During the 1800s, farmers were more concerned about the herding skills and intelligence in Collies than the dogs’ appearance. This led to a wide variety in
appearance within the breed.
Collies remained humble farm dogs until the 1860s when dog-loving Queen Victoria fell in love with them while staying at Balmoral Castle in the Scottish Highlands. She brought a few Collies back to England with her, and many people fell in love with the elegant and gentle Collie.
The Collie continued to grow in popularity throughout the latter half of the 1800s. Collies became popular companions to the wealthy and were shown at their first dog show in 1860. They were simply classified as “Scotch Sheep Dogs.”
The first Collie was brought to America in 1879, and in 1886 the Collie Club of America was formed. It’s one of the oldest canine specialty clubs.
In the 20th century, author and Collie breeder Albert Payson Terhune of New Jersey wrote popular books for young readers about his Collies, including Lad: A Dog and Sunnybank, Home of Lad.
Follow-up series and remakes continued into the 1990s.
This further popularized Collies as dedicated, intelligent companions and ideal dogs for families and children.
Today, Collies rank number 38 in popularity out of all breeds registered with AKC.
Collie Average size
Male Collies weigh 60-75 pounds and measure 24-26 inches tall at the shoulder. Female Collies weigh 50-65 pounds and measure 22-24 inches tall at the shoulder.
Average Collie lifespan
Collies usually live 12-14 years.
Collie body features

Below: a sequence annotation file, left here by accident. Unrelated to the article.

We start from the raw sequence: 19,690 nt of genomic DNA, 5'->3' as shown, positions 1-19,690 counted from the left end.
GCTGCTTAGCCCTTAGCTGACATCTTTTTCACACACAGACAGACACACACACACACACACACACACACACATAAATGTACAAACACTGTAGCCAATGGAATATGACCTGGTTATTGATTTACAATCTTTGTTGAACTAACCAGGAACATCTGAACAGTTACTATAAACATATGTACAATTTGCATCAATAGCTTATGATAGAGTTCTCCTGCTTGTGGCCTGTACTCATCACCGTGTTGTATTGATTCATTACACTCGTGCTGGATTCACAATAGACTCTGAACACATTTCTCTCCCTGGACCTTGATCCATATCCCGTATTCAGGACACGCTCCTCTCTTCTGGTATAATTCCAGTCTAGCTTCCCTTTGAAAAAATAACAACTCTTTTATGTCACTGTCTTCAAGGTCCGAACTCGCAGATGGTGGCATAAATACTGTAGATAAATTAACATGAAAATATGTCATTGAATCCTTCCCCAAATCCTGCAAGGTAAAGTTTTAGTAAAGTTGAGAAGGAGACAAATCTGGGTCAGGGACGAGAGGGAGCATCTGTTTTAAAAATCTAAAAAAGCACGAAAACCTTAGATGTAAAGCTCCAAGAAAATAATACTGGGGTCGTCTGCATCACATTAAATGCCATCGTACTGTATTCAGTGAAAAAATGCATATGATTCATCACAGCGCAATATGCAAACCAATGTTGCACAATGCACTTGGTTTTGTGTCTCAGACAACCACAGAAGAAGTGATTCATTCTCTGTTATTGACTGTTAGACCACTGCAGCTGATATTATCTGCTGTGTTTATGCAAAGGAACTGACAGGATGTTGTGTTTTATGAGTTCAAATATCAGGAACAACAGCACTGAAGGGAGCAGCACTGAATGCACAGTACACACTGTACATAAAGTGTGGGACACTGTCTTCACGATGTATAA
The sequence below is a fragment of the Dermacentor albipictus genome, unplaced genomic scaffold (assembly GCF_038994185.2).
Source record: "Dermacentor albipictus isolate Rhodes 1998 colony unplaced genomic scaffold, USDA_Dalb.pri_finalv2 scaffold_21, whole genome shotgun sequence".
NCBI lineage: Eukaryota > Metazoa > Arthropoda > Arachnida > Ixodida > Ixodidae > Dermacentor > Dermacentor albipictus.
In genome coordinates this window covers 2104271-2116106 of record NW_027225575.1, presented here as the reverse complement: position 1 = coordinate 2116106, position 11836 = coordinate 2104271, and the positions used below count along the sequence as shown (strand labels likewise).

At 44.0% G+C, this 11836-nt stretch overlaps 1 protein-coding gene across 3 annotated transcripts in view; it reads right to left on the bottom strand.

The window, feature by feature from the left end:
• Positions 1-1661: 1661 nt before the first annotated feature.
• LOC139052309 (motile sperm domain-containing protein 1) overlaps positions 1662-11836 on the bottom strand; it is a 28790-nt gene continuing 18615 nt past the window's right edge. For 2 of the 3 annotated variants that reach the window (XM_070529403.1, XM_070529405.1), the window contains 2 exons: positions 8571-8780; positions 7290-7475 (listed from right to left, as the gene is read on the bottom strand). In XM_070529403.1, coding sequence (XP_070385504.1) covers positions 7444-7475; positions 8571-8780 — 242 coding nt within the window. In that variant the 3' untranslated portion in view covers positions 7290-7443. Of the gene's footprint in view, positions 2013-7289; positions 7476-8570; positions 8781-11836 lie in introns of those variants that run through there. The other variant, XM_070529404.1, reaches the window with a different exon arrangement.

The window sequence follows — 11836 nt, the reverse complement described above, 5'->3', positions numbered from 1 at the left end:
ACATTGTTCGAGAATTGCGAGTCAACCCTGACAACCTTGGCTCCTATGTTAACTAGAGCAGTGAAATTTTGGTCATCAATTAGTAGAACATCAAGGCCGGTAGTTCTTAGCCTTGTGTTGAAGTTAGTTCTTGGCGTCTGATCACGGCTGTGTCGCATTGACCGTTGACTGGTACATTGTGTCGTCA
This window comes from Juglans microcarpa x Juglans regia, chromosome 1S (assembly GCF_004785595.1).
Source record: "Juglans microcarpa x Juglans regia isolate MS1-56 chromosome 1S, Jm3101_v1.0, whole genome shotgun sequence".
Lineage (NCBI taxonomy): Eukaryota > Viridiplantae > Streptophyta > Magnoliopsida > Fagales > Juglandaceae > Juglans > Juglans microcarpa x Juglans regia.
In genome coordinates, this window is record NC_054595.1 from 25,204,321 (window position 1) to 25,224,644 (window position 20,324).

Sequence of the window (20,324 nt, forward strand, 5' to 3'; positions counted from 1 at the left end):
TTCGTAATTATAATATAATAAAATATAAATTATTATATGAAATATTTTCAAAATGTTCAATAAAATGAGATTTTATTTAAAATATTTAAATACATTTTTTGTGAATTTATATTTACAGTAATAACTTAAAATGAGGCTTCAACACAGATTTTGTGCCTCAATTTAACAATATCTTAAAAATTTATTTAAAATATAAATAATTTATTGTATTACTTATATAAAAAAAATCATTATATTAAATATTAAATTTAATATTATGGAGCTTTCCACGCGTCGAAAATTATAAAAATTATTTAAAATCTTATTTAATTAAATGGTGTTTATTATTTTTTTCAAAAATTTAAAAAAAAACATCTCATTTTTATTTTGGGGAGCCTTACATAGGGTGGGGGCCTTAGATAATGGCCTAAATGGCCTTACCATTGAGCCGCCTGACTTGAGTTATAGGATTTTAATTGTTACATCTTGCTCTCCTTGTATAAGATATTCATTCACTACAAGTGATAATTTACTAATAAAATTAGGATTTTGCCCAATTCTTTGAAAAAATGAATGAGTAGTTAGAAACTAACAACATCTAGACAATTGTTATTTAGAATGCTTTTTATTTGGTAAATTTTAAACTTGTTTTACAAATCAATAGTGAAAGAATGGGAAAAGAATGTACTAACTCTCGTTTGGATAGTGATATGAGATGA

The rough-coated Collie has a thick, majestic, flowing coat – one of the most impressive coats of the dog kingdom!
Collies also have an elegant wedge-shaped head and almond-shaped eyes.
Collies can be sable and white, tricolor, blue merle, or white.
grooming Your Collie Puppy
There are two types of Collies: the rough-coated Collie, which is the long-haired, classic Collie, and the smooth-coated Collie, which has a short, dense coat.
Both types of Collies have dense undercoats and shed seasonally.
The rough-coated Collie will need a thorough brushing 1-2 times a week and will shed heavily once or twice a year. Brushing a dog with such long, thick hair can be quite a chore, and it is helpful to ask for instruction from a Collie breeder or groomer.
The smooth-coated Collie won’t take quite as much work. They will need to be brushed once a week and more often during heavy shedding seasons.
Plan to bathe your Collie about once a month or when they get dirty.
Your Collie will also need its nails trimmed, and teeth brushed regularly.